Forget driverless cars: Google is hiring engineers to develop new technology that can deliver clean energy at utility scale.
At this week's annual shareholder's meeting, CEO Larry Page announced a new R&D team. This move suggests the search and software giant is ramping up its efforts to develop its own clean technology in conjunction with its partners to bring that energy to market at efficiency and scale.
Google's energy investments have always been complicated, spread between philanthropy and business, trying to be responsible to both shareholders and the planet. On one hand, Google wants to take the long view, identifying genuinely transformative possibilities in energy generation and transmission and securing its own high-energy-needs future. On the other hand, the company is looking for places where it can make an immediate technological impact and generate a solid return on its investment.
"We spend most of our time on search and advertising," Page said, but "to people outside the company, what's more interesting is 'what is the latest crazy thing that Google did?'"
"For us, those things are interesting, too, but it tends to be three people somewhere in the company," he noted. "We're not betting the farm on any of those things." In the case of renewable energy, Google's new hires seem to indicate it will be five people somewhere in the company, but their work is more serious than just engineers fiddling in a lab looking for "the latest crazy thing." In other words, it isn't like a driverless car that may or may not appear in the indefinite future, but a serious industry that Google's approaching with urgency.
The ultimate goal is eminently practical: "RE < C," Google's long-established project to make renewable energy cheaper than coal. The urgency comes in the addendum to that formula: "Within a few years."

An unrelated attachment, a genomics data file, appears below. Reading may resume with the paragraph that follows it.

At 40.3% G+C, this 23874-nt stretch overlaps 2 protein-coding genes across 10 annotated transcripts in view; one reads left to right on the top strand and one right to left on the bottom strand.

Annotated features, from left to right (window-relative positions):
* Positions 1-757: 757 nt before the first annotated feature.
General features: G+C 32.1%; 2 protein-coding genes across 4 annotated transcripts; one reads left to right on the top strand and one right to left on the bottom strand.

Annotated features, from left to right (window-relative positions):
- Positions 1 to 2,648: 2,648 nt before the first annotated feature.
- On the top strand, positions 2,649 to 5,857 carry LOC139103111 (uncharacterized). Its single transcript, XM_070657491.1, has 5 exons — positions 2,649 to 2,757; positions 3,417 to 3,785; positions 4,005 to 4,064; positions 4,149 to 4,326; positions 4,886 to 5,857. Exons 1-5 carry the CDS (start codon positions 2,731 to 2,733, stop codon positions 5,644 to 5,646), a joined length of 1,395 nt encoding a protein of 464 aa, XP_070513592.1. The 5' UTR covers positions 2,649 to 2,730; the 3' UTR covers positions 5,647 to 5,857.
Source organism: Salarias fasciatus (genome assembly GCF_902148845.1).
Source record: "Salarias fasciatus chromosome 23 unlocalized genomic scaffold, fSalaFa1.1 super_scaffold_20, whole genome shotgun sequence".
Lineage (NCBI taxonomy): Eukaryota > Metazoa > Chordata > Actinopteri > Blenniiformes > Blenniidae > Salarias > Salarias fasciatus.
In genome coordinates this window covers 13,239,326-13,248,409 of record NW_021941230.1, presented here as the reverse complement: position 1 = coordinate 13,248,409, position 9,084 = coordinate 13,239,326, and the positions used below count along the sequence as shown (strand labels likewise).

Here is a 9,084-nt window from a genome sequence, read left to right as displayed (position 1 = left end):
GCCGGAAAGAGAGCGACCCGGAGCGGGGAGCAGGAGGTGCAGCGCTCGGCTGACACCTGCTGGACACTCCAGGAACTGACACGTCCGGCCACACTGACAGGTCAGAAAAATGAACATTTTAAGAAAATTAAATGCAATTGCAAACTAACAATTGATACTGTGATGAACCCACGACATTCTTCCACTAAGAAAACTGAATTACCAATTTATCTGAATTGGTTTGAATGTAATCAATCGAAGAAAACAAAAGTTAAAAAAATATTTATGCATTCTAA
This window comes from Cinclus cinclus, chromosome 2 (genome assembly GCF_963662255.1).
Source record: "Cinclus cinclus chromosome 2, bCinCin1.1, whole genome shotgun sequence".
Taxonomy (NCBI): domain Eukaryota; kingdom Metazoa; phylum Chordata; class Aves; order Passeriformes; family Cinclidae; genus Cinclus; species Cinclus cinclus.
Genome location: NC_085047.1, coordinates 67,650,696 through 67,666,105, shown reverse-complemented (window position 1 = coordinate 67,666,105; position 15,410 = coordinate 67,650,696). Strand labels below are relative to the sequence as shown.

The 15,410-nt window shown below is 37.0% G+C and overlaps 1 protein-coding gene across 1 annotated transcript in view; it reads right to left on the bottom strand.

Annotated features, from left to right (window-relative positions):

To that end, Google has advertised five new positions in its Renewable Energy Engineering wing in Mountain View. One will be charged with managing Google's own energy usage to help keep the company cost-efficient and carbon-neutral. The other four spots are much more mechanical-engineering heavy than the typical Google hires. These are more interesting.
The three-person renewable energy engineering team will be responsible for both evaluating and recommending investments for the company and in developing new technologies. There's a head of renewable energy engineering to lead the team, an engineer specializing in early-stage technology and prototyping, and a mechanical engineer who heads up design and manufacturing.
The key phrase throughout the advertised positions is "utility-scale." The language of the mechanical engineer advertisement is especially revealing: "You will not be designing laboratory experiments; you will be designing useful systems that must deliver cost-effective results in the real world." This isn't pie-in-the-sky R&D. This is about products.
Google has partnered with low cost LED producer Lighting Science Group to produce a Wi-Fi Android based bulb.
The idea is that when you walk into the room, your phone will sense your presence there, and your house will adjust the lighting accordingly. Google sees this as the first step towards IP enabled full home automation.
Lighting Science Group, a Florida-based lighting firm calls it “intelligent LED lighting,” and announced it during Google's keynote presentation at its I/O developer conference in San Francisco. The first product, a 60-watt equivalent bulb, is a combination of Lighting Science’s knowledge of light geometry and Google’s connected software know-how.
An Internet-connected LED bulb? Yes. With a little help from your home’s Wi-Fi network, you can dim or turn off lights remotely — or to program them to do so. Better still, the LED bulbs can leverage your smartphone’s GPS and proximity sensors, turning on lights when you walk into a room with the phone in your pocket. Google has always occupied the home area network space, but this is the first time it has addressed a specific appliance in the home.
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